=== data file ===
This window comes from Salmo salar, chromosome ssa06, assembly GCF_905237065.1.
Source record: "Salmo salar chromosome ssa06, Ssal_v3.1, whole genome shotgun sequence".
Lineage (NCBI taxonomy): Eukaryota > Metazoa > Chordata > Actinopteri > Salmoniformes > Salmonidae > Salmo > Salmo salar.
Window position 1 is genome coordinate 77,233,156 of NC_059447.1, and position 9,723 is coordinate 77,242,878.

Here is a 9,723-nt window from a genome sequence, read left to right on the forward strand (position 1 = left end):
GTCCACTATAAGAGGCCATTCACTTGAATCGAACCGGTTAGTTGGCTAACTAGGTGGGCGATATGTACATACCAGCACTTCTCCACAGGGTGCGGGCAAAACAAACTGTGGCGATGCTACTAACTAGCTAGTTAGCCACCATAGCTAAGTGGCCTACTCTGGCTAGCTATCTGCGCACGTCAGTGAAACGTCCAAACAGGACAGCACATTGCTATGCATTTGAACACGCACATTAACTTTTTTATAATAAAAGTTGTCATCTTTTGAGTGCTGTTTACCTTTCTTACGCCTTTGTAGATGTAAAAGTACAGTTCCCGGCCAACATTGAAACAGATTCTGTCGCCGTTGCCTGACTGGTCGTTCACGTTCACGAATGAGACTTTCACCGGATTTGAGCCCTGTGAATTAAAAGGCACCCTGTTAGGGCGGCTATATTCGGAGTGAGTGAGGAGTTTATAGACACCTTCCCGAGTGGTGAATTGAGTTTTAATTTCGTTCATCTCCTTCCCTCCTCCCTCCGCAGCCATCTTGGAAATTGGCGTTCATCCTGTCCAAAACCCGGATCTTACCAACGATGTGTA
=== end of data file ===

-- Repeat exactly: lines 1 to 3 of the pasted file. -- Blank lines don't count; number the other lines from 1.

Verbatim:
This window comes from Salmo salar, chromosome ssa06, assembly GCF_905237065.1.
Source record: "Salmo salar chromosome ssa06, Ssal_v3.1, whole genome shotgun sequence".
Lineage (NCBI taxonomy): Eukaryota > Metazoa > Chordata > Actinopteri > Salmoniformes > Salmonidae > Salmo > Salmo salar.